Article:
Archive for the ‘ Help for Families ’ Category

Intervention With Dad Was a Disaster

By Adult Son
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By Adult Son

Why Did You Have the Intervention?

Age 30. After hospitalizations for dehydration, and malnutrition, and then, later a detoxification program in another hospital, my father seemed to be getting worse whether from the relative isolation of his last three week hospitalization or the drugs that were being administered to him. I had detoxed him several times at that point by myself, watching him vigilantly and feeding him and making sure he drank liquids, but could not sustain that level of care after these initial periods of time. He relapsed and I was losing my hold. I had no one to support me and was a transplant in the country that my dad was living in

How Did It Work?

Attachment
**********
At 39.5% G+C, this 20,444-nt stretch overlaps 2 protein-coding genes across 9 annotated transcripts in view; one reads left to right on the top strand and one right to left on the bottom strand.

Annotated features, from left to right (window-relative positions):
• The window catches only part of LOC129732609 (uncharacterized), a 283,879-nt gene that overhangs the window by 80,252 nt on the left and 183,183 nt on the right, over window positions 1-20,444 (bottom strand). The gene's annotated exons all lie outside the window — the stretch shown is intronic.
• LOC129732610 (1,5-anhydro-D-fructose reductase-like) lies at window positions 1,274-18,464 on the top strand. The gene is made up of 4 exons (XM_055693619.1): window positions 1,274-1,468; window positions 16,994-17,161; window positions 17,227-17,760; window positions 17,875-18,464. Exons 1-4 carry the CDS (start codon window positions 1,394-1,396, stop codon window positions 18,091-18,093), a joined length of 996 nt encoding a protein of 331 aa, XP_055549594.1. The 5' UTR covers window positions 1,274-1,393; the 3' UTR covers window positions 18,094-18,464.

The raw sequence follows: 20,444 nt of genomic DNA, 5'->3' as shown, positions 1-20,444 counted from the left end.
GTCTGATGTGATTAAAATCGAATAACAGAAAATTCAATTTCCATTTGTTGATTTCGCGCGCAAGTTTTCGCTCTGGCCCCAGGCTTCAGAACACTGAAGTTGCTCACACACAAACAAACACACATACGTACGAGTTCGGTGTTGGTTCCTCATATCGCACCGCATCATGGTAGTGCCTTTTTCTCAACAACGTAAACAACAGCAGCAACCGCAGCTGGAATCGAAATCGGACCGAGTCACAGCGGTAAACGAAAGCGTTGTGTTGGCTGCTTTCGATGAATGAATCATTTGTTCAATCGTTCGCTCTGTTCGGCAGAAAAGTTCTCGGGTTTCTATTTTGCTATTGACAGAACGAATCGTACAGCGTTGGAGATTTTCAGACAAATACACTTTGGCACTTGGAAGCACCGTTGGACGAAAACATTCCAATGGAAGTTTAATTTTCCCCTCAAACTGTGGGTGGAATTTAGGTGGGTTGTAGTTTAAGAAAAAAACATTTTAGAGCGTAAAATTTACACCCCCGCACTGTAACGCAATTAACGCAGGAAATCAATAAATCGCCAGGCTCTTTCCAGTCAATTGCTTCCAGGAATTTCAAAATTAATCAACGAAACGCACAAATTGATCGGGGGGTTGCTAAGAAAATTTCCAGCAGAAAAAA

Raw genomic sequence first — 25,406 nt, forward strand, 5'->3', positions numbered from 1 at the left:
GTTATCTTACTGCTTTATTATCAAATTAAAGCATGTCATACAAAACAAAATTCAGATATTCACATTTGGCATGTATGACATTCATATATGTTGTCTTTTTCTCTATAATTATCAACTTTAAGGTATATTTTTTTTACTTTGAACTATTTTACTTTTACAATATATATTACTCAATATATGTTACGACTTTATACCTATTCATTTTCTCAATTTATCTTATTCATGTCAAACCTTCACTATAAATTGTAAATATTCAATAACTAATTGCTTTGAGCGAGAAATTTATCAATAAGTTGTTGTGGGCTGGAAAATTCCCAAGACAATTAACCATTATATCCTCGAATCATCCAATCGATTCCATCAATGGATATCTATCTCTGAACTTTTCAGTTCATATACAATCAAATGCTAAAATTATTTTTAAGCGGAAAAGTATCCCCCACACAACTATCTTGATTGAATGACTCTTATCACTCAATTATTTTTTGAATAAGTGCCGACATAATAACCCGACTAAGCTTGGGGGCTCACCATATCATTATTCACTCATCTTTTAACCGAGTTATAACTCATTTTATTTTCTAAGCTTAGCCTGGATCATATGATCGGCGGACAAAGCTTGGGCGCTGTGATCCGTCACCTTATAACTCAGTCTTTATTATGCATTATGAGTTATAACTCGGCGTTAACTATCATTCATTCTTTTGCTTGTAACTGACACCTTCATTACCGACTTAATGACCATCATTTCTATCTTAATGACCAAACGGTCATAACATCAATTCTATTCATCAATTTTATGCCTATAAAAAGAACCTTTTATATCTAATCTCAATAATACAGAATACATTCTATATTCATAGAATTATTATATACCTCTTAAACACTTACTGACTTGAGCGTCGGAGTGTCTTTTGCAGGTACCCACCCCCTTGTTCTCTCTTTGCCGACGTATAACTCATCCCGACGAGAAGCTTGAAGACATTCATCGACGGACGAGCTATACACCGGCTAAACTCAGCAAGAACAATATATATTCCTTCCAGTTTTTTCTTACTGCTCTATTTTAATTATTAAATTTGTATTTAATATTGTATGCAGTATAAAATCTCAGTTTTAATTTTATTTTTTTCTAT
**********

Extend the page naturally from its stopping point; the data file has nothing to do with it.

I called my Dad’s brother to help me and he flew down. I went with my Uncle and letters from each of his siblings and from my brother and sister and the simple plan was to take a moment to read them to him and tell him that it was time to seek a higher level of treatment than could be provided in the country we were living without him speaking the language fluently. And certainly a higher level of care then I was willing or able to give him. We had a book about interventions that my Uncle brought and we tried to keep it well regimented and to follow the formulas provided in the book. It was a disaster. He wouldn’t look or listen to the heart rending letters that I was tearfully reading to him from the most important people in his life. To the appeal he said flat out ‘no’ and he said he was busy and had things to do and would not be deterred. He was unpleasantly surprised by the appearance of his brother, whom he is fond of normally. He treated me like a piece of scum, upstart, betrayer, etc. He blithely told us all to go to hell and then tried to wrest a credit card that he had bestowed to me earlier to pay for the hospitalizations. He chased me through the halls of the hospital when I refused to give it to him intent on taking it back violently. Afterward, he calmed but did not relent. We traveled back to our town together several hours in a car and he was the most negative, unhappy person I have ever been in the presence of to this day. A complete nightmare and I felt my failure also to be complete. He returned to work like a demon taking all control and rampantly undoing what had been done (his perception) in his absence. He was not kind to me and we did not speak much. After three months of tenaciously hanging on to his sobriety by sheer force of will he relapsed in a business-critical moment and much drama and fallout ensued. He then made the decision to go to the rehab in the USA. It has been a long road with relapses and more treatments but he is now more than 6 months sober and we are working together and living in separate houses in the same town. I love my Dad and seeing him during this difficult stage in his life has been humbling for both of us. I continue to wish good recovery to him and worry about my role in this situation.